It's kind of obvious that the practice was only reluctantly suspended, for reasons more political than spiritual.
It's so nice to hear you admit that you're not an expert. Here's some information which, while it won't change your status in that regard all that much, will at least give you a little bit more accurate information to chew on...

The 1880s was one of the most difficult period of LDS history. The Mormon pioneers had previously been driving from their homes in the dead of winter and forced to haul their meager belongings across 1300 miles so that they could worship in peace. When they settled the Salt Lake valley, polygamy was not against the law. After laws aginst it were instituted, many LDS men and some women were forced to go underground to avoid arrest. Code words were devised so that polygamist families could be warned by telegraph when federal officials were on their way to Utah. Polygamous Latter-day Saints lived in fear of being exposed. While many who were caught and convicted were sent to Utah’s territorial penitentiary (which stood at the northwest corner of what is now Sugarhouse Park), some were sent to out-of-state prisons as far away as Detroit and there served out their sentences. It goes without saying that life in prison must have been pretty horrible, but it wasn’t just the prisoners who suffered. Without a means of support, not one wife and her children, but several wives and many children were left behind to live in poverty. By the end of the 1880s, Utah’s economy, as well as the family life and social structure of the Latter-day Saints had been severely affected.

Considering the obsession the United States government had with legislating the morality of the Latter-day Saints, it’s not surprising that most people today have a vastly exaggerated view of how extensive the practice of plural marriage really was. What percentage of LDS men actually had more than one wife? About 5%. Not a lot. As a matter of fact, taking into account the entire membership of the Church, only 20% or so were living in polygamous families. This, of course, includes all of the woman and children of the polygamous men.

Interestingly enough, most of the LDS women who were involved in polygamy were not opposed to it at all. While there were undoubtedly challenges associated with the practice, Latter-day Saint women found that, in some ways, it actually liberated them. With other wives to share the work at home, many women took advantage of the freedom to pursue vocations and education. Three of Brigham Young’s wives, for instance, studied medicine and helped found a hospital.

What about divorce among polygamous Latter-day Saints? Well, it was discouraged, just as divorce discouraged today. However, Brigham Young allowed polygamous wives to divorce their husbands if they believed they were being neglected or abused. Polygamous men who wanted out of a marriage contract, on the other hand, were generally told to hang in there and try harder.

Plural marriage had been practiced openly during most of Brigham Young’s administration. It had continued throughout John Taylor’s administration. After John Taylor’s death, Wilford Woodruff, was sustained as the fourth President of the Church. During his tenure, the political crusade against the Church continued to intensify. Within just a few short months after he was sustained, Wilford Woodruff came to the undeniable conclusion that, this time, the Church was literally going to be destroyed. After surviving nearly sixty years of persecution, it was essentially going to be wiped off the face of the earth. It was one thing to fight the mobs. It was quite another to fight the Feds.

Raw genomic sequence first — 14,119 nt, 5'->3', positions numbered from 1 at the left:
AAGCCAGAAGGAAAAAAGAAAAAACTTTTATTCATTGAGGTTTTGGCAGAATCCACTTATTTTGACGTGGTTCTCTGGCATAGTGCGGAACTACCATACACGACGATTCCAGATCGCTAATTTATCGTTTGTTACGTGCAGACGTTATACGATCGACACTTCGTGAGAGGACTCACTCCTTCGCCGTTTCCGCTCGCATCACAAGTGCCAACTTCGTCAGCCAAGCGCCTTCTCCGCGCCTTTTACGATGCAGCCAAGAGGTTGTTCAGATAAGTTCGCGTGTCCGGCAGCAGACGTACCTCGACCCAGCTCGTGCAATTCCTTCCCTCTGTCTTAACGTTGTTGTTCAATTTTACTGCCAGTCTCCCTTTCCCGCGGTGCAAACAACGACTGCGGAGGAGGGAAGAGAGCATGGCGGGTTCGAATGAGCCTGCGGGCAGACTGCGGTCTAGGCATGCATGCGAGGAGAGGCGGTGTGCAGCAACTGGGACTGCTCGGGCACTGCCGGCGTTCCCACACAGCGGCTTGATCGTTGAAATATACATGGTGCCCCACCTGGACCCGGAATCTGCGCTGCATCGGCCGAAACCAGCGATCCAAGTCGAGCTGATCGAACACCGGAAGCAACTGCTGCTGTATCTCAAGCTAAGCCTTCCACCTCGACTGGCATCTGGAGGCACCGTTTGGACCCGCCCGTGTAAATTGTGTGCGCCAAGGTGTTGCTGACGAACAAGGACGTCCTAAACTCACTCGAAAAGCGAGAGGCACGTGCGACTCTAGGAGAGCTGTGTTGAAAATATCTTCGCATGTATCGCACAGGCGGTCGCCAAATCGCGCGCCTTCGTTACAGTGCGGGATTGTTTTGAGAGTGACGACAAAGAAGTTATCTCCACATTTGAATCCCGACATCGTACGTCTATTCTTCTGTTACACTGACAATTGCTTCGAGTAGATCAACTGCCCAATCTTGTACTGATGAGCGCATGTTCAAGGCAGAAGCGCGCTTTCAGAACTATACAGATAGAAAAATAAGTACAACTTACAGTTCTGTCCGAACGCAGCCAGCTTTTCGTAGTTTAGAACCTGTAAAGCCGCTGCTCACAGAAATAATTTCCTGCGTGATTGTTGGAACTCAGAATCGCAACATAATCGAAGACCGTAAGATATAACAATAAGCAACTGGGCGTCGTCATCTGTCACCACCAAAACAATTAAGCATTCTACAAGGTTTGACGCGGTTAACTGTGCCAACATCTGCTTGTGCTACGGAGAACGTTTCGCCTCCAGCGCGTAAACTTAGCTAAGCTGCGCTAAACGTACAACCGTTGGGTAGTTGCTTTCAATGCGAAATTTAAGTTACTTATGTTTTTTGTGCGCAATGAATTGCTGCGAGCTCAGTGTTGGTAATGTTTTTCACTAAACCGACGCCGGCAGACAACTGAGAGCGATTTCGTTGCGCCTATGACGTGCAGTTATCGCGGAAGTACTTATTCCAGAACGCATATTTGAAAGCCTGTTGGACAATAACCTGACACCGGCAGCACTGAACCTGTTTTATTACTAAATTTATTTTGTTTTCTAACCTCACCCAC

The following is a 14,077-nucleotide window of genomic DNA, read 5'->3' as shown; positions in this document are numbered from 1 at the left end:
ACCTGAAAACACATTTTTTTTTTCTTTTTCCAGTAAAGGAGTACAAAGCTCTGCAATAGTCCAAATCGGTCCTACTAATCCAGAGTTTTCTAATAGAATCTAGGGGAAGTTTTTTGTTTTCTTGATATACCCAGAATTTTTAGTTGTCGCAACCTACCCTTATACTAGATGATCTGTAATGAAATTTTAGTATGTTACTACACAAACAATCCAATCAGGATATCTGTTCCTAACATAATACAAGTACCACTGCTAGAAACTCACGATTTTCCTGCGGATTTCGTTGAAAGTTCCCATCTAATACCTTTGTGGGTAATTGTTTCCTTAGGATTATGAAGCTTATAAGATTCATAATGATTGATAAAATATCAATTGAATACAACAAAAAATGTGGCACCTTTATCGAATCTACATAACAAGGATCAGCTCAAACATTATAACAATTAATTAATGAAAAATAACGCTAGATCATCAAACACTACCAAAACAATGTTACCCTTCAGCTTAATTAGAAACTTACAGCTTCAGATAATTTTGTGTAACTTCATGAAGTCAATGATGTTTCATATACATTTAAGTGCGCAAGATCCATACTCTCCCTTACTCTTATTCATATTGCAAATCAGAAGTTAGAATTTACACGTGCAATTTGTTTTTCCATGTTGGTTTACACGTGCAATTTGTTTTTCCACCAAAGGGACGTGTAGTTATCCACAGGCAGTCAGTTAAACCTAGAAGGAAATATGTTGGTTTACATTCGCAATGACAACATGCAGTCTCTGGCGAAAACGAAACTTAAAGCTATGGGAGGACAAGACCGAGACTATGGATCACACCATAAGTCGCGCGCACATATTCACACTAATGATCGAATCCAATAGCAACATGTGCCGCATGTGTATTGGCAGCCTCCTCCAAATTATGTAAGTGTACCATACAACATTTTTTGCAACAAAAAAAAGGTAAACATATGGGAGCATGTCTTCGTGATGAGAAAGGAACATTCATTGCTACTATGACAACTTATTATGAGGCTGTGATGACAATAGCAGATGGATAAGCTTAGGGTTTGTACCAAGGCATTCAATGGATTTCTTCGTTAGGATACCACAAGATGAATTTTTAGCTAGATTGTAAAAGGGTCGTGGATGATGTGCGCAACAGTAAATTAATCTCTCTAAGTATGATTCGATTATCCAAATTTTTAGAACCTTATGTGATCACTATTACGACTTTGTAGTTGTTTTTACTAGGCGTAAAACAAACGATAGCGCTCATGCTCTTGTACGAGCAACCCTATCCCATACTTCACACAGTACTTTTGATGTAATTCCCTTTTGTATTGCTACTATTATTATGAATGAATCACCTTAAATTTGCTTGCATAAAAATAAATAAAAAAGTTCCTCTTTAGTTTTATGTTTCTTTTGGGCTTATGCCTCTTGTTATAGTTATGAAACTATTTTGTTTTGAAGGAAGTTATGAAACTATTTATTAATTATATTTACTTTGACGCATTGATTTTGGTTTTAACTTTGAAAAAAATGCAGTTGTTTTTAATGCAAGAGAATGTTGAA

The time had come for plural marriage, as an earthly practice, to come to an end. On September 24, 1890, the First Presidency and the Quorum of the Twelve sustained a document that came to be known as the Manifesto. It was approved by the membership of the Church a couple of weeks later at the October General Conference. Between 1890 and 1904, some members of the Church continued to practice polygamy in both Canada and Mexico since the Manifesto had only forbidden illegal marriages, and there were no laws against it north or south of the border. In 1904, a second manifesto was issued by President Joseph F. Smith, prohibiting plural marriage by Church members anywhere in the world. And of course today, any member of the Church found to be practicing polygamy is excommunicated from the Church. The practice of plural marriage has been discontinued. The principle of plural marriage is, however, eternal in nature. We have never stopped believing in the principle. Anyone who has ever talked to a non-Mormon about President Woodruff’s revelation has heard the same criticism, that being that he simply caved under pressure, that there was no such thing as a “revelation.” Here’s what President Woodruff had to say about it, after his revelation had been accepted by the Church:

“The Lord has told me to ask the Latter-day Saints a question, and He also told me that if they would listen to what I said to them and answer the question put to them, by the Spirit and power of God, they would all answer alike, and they would all believe alike with regard to this matter. The question is this: Which is the wisest course for the Latter-day Saints to pursue – to continue to attempt to practice plural marriage, with the laws of the nation against it and the opposition of sixty millions of people, and at the cost of the confiscation and loss of all the Temples… the imprisonment of the First Presidency and [the] Twelve and the heads of families in the Church, and the confiscation of personal property of the people (all of which themselves would stop the practice); or, after doing and suffering what we have through our adherence to this principle to cease the practice and submit to the law?…"